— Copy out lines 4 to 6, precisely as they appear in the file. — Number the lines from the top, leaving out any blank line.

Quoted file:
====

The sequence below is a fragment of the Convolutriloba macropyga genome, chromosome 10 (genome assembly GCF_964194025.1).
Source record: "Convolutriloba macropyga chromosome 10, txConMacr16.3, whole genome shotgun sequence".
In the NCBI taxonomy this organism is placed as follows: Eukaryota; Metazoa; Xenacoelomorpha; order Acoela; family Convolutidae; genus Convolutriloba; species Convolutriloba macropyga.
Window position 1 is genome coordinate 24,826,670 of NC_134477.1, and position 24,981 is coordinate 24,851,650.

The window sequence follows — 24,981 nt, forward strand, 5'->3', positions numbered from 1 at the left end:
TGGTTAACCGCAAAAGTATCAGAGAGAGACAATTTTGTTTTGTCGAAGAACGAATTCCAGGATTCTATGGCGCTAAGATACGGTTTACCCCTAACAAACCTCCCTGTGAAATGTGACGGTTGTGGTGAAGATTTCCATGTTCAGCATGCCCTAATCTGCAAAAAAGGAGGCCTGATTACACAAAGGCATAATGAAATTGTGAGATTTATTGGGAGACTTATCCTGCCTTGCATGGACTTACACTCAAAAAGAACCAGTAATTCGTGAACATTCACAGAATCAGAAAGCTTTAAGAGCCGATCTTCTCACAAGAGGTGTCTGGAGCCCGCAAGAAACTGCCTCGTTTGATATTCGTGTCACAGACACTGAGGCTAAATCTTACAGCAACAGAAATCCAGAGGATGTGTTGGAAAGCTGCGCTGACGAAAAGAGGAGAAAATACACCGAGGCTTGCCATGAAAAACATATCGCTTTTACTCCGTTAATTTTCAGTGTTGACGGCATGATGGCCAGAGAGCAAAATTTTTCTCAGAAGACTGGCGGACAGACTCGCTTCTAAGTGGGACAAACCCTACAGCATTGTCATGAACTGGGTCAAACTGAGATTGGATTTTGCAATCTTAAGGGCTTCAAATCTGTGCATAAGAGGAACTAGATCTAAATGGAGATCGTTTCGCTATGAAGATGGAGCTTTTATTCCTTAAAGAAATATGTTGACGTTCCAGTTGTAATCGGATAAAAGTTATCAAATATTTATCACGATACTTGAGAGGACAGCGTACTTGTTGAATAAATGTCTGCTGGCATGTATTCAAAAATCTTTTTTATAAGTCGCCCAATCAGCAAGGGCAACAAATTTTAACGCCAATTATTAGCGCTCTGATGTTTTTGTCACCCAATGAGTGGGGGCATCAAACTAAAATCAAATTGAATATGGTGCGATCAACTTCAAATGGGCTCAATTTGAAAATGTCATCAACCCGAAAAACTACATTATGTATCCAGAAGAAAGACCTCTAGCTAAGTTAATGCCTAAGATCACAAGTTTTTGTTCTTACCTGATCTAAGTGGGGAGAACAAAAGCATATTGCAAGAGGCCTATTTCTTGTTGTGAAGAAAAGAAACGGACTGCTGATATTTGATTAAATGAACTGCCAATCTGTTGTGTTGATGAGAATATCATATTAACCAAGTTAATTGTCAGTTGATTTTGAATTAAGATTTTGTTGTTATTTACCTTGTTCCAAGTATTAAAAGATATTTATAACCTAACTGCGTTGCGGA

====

Window position 1 is genome coordinate 24,826,670 of NC_134477.1, and position 24,981 is coordinate 24,851,650.

The window sequence follows — 24,981 nt, forward strand, 5'->3', positions numbered from 1 at the left end:
TGGTTAACCGCAAAAGTATCAGAGAGAGACAATTTTGTTTTGTCGAAGAACGAATTCCAGGATTCTATGGCGCTAAGATACGGTTTACCCCTAACAAACCTCCCTGTGAAATGTGACGGTTGTGGTGAAGATTTCCATGTTCAGCATGCCCTAATCTGCAAAAAAGGAGGCCTGATTACACAAAGGCATAATGAAATTGTGAGATTTATTGGGAGACTTATCCTGCCTTGCATGGACTTACACTCAAAAAGAACCAGTAATTCGTGAACATTCACAGAATCAGAAAGCTTTAAGAGCCGATCTTCTCACAAGAGGTGTCTGGAGCCCGCAAGAAACTGCCTCGTTTGATATTCGTGTCACAGACACTGAGGCTAAATCTTACAGCAACAGAAATCCAGAGGATGTGTTGGAAAGCTGCGCTGACGAAAAGAGGAGAAAATACACCGAGGCTTGCCATGAAAAACATATCGCTTTTACTCCGTTAATTTTCAGTGTTGACGGCATGATGGCCAGAGAGCAAAATTTTTCTCAGAAGACTGGCGGACAGACTCGCTTCTAAGTGGGACAAACCCTACAGCATTGTCATGAACTGGGTCAAACTGAGATTGGATTTTGCAATCTTAAGGGCTTCAAATCTGTGCATAAGAGGAACTAGATCTAAATGGAGATCGTTTCGCTATGAAGATGGAGCTTTTATTCCTTAAAGAAATATGTTGACGTTCCAGTTGTAATCGGATAAAAGTTATCAAATATTTATCACGATACTTGAGAGGACAGCGTACTTGTTGAATAAATGTCTGCTGGCATGTATTCAAAAATCTTTTTTATAAGTCGCCCAATCAGCAAGGGCAACAAATTTTAACGCCAATTATTAGCGCTCTGATGTTTTTGTCACCCAATGAGTGGGGGCATCAAACTAAAATCAAATTGAATATGGTGCGATCAACTTCAAATGGGCTCAATTTGAAAATGTCATCAACCCGAAAAACTACATTATGTATCCAGAAGAAAGACCTCTAGCTAAGTTAATGCCTAAGATCACAAGTTTTTGTTCTTACCTGATCTAAGTGGGGAGAACAAAAGCATATTGCAAGAGGCCTATTTCTTGTTGTGAAGAAAAGAAACGGACTGCTGATATTTGATTAAATGAACTGCCAATCTGTTGTGTTGATGAGAATATCATATTAACCAAGTTAATTGTCAGTTGATTTTGAATTAAGATTTTGTTGTTATTTACCTTGTTCCAAGTATTAAAAGATATTTATAACCTAACTGCGTTGCGGA